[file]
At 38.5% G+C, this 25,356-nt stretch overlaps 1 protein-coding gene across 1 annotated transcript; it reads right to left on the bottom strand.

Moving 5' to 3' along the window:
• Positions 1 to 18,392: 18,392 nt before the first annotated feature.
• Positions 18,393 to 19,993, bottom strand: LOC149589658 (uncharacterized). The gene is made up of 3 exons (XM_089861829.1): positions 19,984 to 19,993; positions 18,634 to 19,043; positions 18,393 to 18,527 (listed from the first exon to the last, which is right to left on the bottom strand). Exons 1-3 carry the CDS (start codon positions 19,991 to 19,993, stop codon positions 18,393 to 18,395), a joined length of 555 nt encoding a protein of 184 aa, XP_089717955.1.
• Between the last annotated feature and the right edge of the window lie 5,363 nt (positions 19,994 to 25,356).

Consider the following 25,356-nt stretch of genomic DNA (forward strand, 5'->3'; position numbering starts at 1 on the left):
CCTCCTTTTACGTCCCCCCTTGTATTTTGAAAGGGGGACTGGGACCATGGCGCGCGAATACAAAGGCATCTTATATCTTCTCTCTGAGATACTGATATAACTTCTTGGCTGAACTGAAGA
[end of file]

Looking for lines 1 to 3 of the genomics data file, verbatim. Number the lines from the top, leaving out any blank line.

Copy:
At 38.5% G+C, this 25,356-nt stretch overlaps 1 protein-coding gene across 1 annotated transcript; it reads right to left on the bottom strand.

Moving 5' to 3' along the window:
• Positions 1 to 18,392: 18,392 nt before the first annotated feature.